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Bush defends gulf drilling compromise

The governor is accused of backtracking on the environment. He says he's defending what he can in the new energy reality.

By STEVE BOUSQUET and WES ALLISON
Published October 7, 2005


TALLAHASSEE - A testy Gov. Jeb Bush insisted Thursday that he's committed to protecting the Florida coast from offshore drilling, while critics accused him of a retreat that could threaten the state's fragile environment.

For two months, Bush has worked with a group of Florida Republicans in Congress to negotiate a delicate drilling compromise at a time when the pressure to allow drilling in the eastern Gulf of Mexico is escalating.

Bush said he wants a long-term drilling ban to replace current piecemeal restrictions on individual parcels of gulf bottom that can be lifted by presidential or congressional decrees. He also wants to secure a permanent ban on drilling in the Florida Straits on the east coast, and in the Atlantic Ocean.

The deal that Bush and several Florida Republicans have endorsed would allow oil rigs 125 miles off the Gulf Coast, beyond sight, and would permit energy companies to negotiate directly with the state Legislature to put drilling operations closer.

The current patchwork of deals prohibits drilling within 200 miles of Tampa Bay, which has preserved an area off the Pinellas County coast called Lease Sale Area 181 that energy experts believe is rich in oil reserves. As recently as 2001, Bush staunchly opposed drilling in Area 181, which is why so many drilling opponents are angry with the compromise.

"There's no flip-flopping," Bush told reporters. "There are two approaches. One is to be politically correct, and basically be ineffective, or to have a chance to influence events and to enhance our position."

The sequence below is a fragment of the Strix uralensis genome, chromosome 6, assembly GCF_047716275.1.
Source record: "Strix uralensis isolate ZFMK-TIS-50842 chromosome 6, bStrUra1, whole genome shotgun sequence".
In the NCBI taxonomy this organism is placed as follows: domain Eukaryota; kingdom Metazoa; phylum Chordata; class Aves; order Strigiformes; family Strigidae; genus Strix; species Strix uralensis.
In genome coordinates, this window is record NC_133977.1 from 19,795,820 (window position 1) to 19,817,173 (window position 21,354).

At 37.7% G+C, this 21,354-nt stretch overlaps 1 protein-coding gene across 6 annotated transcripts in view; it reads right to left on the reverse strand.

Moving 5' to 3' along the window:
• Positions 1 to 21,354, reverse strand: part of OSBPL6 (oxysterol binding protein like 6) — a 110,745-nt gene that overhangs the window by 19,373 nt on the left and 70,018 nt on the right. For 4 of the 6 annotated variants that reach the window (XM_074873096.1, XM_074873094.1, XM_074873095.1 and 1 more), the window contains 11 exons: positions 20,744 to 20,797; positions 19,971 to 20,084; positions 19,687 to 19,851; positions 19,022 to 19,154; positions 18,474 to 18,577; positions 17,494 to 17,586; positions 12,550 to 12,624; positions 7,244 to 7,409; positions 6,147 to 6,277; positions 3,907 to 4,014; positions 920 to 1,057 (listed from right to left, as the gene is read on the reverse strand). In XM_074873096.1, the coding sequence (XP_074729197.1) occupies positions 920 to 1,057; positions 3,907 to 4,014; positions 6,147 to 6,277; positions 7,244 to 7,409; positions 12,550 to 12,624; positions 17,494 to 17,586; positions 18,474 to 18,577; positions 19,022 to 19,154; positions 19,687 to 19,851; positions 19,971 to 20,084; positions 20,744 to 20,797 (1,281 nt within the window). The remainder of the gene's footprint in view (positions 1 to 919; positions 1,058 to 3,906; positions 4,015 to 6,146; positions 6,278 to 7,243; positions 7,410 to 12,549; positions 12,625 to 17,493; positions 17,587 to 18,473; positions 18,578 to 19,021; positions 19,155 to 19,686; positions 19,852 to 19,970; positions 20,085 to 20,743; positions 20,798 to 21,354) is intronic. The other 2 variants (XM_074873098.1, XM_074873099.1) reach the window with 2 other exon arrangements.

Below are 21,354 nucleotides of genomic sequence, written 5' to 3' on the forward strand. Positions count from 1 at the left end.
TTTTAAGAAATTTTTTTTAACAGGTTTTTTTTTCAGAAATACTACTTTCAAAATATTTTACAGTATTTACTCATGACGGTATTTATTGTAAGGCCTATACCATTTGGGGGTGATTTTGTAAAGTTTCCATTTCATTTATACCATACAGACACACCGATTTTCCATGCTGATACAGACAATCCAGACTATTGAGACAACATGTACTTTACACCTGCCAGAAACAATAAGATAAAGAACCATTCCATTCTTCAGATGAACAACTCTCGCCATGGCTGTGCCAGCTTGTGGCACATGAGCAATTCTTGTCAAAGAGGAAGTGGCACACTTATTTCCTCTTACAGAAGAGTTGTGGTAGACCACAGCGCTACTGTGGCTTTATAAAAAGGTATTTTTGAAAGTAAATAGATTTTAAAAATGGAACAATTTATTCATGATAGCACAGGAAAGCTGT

Advocates of the compromise, including Bush, argue that the force of the national energy debate has changed in recent years, making the all-out ban on Florida's coastline an unrealistic goal. And recent hurricanes in the gulf have shown how vulnerable the nation's energy network is for having oil rigs concentrated along the coasts of Mississippi, Louisiana and Texas.

Still, Mark Ferrulo of the Florida Public Interest Research Group says Bush is backtracking.

"I don't think it's a misrepresentation to say he's retreating from his previous staunch opposition to any drilling off the coast of Florida," Ferrulo said.

"To now be pushing for a 100-mile buffer zone, and considering trading that protection and allowing drilling in areas off Florida's coast beyond 100 miles, is a clear retreat."

Ferrulo said it's meaningless for Bush to advocate a drilling ban off the Atlantic Coast because the oil industry has never expressed interest in that area.

After weeks of negotiations with members of Congress and Interior Department officials in his brother's administration, Bush said Tuesday, it was fantasy to stake out a position of blanket opposition to offshore oil drilling.

With the current moratorium due to expire in January 2007, Bush said Tuesday: "Right now, we have the whole area at risk."

Reminded that some want a total prohibition on drilling in the eastern gulf, Bush said: "Sure they do. That's great. I'll talk to the fairy godmother about it."

Bush's position puts him at odds not only with Democrats, but some Republicans in the state's congressional delegation, including U.S. Sen. Mel Martinez.